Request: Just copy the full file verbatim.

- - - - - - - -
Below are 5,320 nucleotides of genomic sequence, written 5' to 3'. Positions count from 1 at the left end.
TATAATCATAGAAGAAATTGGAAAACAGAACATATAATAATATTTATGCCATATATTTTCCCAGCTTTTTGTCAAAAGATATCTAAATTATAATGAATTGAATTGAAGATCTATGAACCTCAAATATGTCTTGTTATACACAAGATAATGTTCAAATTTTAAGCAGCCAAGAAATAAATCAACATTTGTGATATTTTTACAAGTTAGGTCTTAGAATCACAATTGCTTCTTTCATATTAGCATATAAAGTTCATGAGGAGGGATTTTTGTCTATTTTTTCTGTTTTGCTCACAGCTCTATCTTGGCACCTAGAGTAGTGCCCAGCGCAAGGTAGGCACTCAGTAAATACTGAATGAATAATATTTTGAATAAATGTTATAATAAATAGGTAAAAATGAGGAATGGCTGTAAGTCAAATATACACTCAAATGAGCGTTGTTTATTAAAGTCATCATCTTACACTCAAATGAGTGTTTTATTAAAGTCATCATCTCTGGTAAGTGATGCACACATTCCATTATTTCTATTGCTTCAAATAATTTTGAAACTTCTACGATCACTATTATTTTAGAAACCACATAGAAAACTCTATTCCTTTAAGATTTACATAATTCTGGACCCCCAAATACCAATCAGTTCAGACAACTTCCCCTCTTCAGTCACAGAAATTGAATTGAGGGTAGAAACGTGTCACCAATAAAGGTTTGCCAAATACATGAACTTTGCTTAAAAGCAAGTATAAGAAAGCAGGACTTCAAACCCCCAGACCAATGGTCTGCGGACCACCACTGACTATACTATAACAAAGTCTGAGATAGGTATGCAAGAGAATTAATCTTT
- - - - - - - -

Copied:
Below are 5,320 nucleotides of genomic sequence, written 5' to 3'. Positions count from 1 at the left end.
TATAATCATAGAAGAAATTGGAAAACAGAACATATAATAATATTTATGCCATATATTTTCCCAGCTTTTTGTCAAAAGATATCTAAATTATAATGAATTGAATTGAAGATCTATGAACCTCAAATATGTCTTGTTATACACAAGATAATGTTCAAATTTTAAGCAGCCAAGAAATAAATCAACATTTGTGATATTTTTACAAGTTAGGTCTTAGAATCACAATTGCTTCTTTCATATTAGCATATAAAGTTCATGAGGAGGGATTTTTGTCTATTTTTTCTGTTTTGCTCACAGCTCTATCTTGGCACCTAGAGTAGTGCCCAGCGCAAGGTAGGCACTCAGTAAATACTGAATGAATAATATTTTGAATAAATGTTATAATAAATAGGTAAAAATGAGGAATGGCTGTAAGTCAAATATACACTCAAATGAGCGTTGTTTATTAAAGTCATCATCTTACACTCAAATGAGTGTTTTATTAAAGTCATCATCTCTGGTAAGTGATGCACACATTCCATTATTTCTATTGCTTCAAATAATTTTGAAACTTCTACGATCACTATTATTTTAGAAACCACATAGAAAACTCTATTCCTTTAAGATTTACATAATTCTGGACCCCCAAATACCAATCAGTTCAGACAACTTCCCCTCTTCAGTCACAGAAATTGAATTGAGGGTAGAAACGTGTCACCAATAAAGGTTTGCCAAATACATGAACTTTGCTTAAAAGCAAGTATAAGAAAGCAGGACTTCAAACCCCCAGACCAATGGTCTGCGGACCACCACTGACTATACTATAACAAAGTCTGAGATAGGTATGCAAGAGAATTAATCTTT